Spring Success

We look forward with anticipation to spring as a relief from the long cold days of winter, but spring itself can be an unpredictable beast. It’s all too easy to overdo the feeding because we feel the spring sunshine on our backs, and yet the fish are still huddled up in winter mode. With temperatures still fluctuating, along with changeable weather conditions, it can be difficult to read at times.

The flip side is sitting in a cold northeasterly wind and being really cautious with the feed, only to find the water temperature has just crept up enough in the preceding days for the fish to want to feed. As with all fishing, stacking the odds in your favour is the way to go and in springtime for me this is a combination of taking a gamble while being cautious at the same time.

The Plan
Today I have come to Hackett Lakes, just down the road from where I live, to explain how I think about approaching a match at this time of the year. After seeking advice about current form, I have decided to sit on Peg 23, in the narrow part of the lake. Ideally, I want to target skimmers today and this part of the lake has a deeper channel running about two-thirds to three-quarters of the way across.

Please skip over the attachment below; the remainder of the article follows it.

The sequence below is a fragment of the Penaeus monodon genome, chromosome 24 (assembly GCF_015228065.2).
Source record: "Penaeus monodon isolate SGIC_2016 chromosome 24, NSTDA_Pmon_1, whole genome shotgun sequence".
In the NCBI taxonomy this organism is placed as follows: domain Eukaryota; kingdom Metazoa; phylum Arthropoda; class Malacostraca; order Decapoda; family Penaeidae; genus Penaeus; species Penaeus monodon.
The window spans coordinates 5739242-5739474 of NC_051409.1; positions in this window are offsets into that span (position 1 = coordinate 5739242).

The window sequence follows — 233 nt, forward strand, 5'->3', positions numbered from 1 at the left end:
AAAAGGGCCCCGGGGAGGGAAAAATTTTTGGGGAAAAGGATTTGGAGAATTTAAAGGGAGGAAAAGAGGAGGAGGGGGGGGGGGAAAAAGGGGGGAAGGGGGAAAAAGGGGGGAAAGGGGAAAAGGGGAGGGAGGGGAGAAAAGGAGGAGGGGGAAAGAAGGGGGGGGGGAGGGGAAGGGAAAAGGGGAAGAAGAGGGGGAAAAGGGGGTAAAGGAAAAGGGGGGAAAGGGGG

I’ve opted for a simple approach, just targeting two feeder lines. One will be fished at around 40 metres, in the channel where the fish are likely to sit when they are less inclined to hunt around for food. This will be the line chosen for my cautious approach, as I would expect some fish to be resident here.

The second line is at 30 metres and this is where I will take a bit of a gamble. Because the fish are more likely to sit in the deeper water when they aren’t that interested in feeding, this shorter line allows me to introduce a bed of bait, which I feel would only be found in the slightly shallower water by fish actively searching for food.

You need to carefully consider where you are going to take a gamble, because putting a pile of bait on to the most likely area to catch from just decreases your chances of catching if the fish are reluctant to feed. The old adage “you can put bait in but you can’t take it back out” definitely applies here.

The Tackle